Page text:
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Entertainment Weekly

Excellent
Reviewed by ERIC RENNER BROWN on Jul 23 2015

A work that’s both titanic and timely, Between the World and Me is the latest essential reading in America’s social canon.

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The Independent

Below average
on Sep 24 2015

...offers a superficial medley of history-lesson-cum-memoir-cum-parental-guidance. One is left wondering what work of beauty and introspection a writer as thoughtful as Coates could have produced if he had chosen as his intended audience one of the young black men or women with similar journeys to his own that he befriended at Howard.

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The Independent

Above average
Reviewed by Robert Epstein on Sep 19 2015

This is imagery that cannot be ignored, that brings that very viscerality to us without compromise, without relief.

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Christian Science Monitor

Excellent
Reviewed by Chris Hartman on Aug 13 2015

Much of what Coates writes may be difficult for a majority of Americans to process, but that's the incisive wisdom of it. Read it, think about it, take a deep breath and read it again. The spirit of James Baldwin lives within its pages.

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Booklist Online

Excellent
Reviewed by Mark Levine on Jul 15 2015

In this brief book, which takes the form of a letter to the author’s teenage son, Coates, the justly acclaimed author of the family memoir The Beautiful Struggle (2008), comes to grips with what it means to be black in America today...There is awesome beauty in the power of his prose and vital truth on every page.

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Huffington Post

Good
Reviewed by Kelley Calkins on Oct 27 2015

Overall, Between the World and Me would make for a powerful addition to any bookshelf, lap, bedside table, hand, or desk. Its masterful lettering, mostly monochromatic jacket, and appropriately thick pages are a treasure to behold.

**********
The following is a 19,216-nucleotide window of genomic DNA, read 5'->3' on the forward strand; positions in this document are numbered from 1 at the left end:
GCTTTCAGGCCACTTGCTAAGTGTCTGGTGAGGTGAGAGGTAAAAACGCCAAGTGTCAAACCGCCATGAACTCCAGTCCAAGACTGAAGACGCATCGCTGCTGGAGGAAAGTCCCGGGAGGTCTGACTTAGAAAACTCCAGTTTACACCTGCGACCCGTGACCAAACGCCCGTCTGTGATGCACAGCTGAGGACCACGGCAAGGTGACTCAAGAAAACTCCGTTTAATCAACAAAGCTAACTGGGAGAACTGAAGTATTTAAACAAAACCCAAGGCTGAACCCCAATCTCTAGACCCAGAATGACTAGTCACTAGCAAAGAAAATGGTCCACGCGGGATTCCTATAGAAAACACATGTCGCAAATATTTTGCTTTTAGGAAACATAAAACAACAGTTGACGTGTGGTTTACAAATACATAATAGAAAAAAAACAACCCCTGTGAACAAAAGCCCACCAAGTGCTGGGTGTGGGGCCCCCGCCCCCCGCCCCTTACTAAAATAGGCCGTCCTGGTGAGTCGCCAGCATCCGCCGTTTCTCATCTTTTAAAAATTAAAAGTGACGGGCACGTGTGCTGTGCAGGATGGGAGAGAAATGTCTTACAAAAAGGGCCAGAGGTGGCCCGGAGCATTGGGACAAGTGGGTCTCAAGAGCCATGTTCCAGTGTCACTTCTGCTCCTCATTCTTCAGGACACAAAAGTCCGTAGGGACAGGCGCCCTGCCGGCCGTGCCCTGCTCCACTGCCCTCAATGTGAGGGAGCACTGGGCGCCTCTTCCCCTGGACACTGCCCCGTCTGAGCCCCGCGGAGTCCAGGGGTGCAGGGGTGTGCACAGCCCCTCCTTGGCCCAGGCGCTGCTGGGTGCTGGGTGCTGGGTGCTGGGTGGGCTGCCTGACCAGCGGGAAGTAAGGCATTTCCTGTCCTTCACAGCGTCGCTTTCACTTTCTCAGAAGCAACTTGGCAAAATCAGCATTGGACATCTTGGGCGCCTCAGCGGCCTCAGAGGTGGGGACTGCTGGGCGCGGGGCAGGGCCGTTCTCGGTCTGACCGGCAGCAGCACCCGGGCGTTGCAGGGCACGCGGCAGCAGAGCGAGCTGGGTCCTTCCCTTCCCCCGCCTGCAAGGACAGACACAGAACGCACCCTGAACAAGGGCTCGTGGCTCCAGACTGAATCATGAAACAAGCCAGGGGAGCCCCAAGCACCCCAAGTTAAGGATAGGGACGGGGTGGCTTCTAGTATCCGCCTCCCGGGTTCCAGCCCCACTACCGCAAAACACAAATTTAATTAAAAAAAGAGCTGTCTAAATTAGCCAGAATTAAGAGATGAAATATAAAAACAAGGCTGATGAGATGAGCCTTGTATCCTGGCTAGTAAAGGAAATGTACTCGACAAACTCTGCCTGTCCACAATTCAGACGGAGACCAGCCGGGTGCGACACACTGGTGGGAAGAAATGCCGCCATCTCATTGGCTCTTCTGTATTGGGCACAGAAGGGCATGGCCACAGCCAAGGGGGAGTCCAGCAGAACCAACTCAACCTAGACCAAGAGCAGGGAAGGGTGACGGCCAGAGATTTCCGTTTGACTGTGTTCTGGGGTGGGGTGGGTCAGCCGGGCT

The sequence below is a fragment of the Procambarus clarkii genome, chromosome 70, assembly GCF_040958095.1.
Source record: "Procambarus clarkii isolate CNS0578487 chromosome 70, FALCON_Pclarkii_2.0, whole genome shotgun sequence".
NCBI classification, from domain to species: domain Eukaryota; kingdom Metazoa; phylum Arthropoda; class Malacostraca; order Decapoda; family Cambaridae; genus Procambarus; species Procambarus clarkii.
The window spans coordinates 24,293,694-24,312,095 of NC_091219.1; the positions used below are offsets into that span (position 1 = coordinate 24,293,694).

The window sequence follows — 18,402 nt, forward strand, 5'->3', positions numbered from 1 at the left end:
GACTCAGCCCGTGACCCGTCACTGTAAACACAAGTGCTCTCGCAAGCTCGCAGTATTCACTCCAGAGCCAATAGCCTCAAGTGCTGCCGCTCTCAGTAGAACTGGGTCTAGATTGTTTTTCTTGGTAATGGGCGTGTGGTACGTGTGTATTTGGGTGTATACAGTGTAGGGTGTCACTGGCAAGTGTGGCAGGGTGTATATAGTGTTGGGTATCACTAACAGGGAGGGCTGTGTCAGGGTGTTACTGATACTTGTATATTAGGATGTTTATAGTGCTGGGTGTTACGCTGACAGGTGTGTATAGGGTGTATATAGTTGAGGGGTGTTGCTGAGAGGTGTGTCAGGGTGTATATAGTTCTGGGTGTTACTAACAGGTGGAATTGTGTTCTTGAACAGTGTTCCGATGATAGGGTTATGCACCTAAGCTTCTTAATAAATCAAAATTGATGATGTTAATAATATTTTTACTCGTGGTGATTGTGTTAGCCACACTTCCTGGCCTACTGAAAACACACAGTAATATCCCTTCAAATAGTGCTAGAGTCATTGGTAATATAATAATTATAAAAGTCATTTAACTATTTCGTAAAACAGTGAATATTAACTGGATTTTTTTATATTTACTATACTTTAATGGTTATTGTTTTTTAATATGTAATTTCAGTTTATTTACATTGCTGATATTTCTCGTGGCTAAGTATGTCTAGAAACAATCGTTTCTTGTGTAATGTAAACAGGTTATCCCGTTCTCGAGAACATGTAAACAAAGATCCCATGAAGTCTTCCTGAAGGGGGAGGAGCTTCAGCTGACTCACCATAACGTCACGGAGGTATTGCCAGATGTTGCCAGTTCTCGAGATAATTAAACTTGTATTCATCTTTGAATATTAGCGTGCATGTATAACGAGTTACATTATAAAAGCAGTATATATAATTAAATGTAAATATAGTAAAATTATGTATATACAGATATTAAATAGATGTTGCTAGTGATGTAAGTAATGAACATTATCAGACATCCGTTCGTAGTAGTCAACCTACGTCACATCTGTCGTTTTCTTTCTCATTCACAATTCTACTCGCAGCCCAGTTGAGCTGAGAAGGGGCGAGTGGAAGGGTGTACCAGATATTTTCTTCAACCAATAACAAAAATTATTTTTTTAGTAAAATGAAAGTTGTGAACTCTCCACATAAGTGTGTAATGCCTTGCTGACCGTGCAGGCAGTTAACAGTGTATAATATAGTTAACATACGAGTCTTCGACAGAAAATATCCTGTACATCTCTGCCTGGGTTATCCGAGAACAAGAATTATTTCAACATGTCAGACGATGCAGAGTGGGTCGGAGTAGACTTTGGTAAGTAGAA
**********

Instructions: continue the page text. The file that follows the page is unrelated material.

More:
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BookPage

Good
Reviewed by Priscilla Kipp on Jul 13 2015

Ultimately, Coates’ powerful message, driven by a parent’s love, remains painfully hopeful. The struggle for change has meaning, and questions matter, perhaps even more than the answers.

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Pittsburgh Post-Gazette

Good
Reviewed by Philip A. Stephenson on Oct 11 2015

Altogether, the newly minted MacArthur “genius” award winner does nothing short of challenging Americans to give up the privileges of blind belief in thinking themselves the best and of blind faith that everyone reaps exactly what they sow.

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Denver Post

Good
Reviewed by Thomas Chatterton Williams on Jul 19 2015

Ta-Nehisi Coates' pocket-sized new memoir, "Between the World and Me," is a riveting meditation on the state of race in America. It could hardly arrive at a more tumultuous moment.

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The Sydney Morning Herald

Below average
Reviewed by Dennis Altman on Aug 08 2015

The emphasis on the physical realities of racism is a useful corrective to those who fail to understand the full implications of hate speech, but Coates repeats himself too often, and sometimes his poetic language leaves one both admiring and puzzled.

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Slate

Good
Reviewed by Jack Hamilton on Aug 24 2015

He died a number of years ago, but I wish I could give Coates’ book to him. Instead I’ll give it to my own students and, if the time comes, to my own children as well.

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The Columbus Dispatch

Above average
Reviewed by Julia Oller on Aug 27 2015

When the words are allowed to rest for a minute, however, Between the World and Me turns into an eloquent and thought-provoking treatise on race at a time when such eloquence seems in short supply.

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Look At OKC

Good
Reviewed by Amy Raymond on Sep 06 2015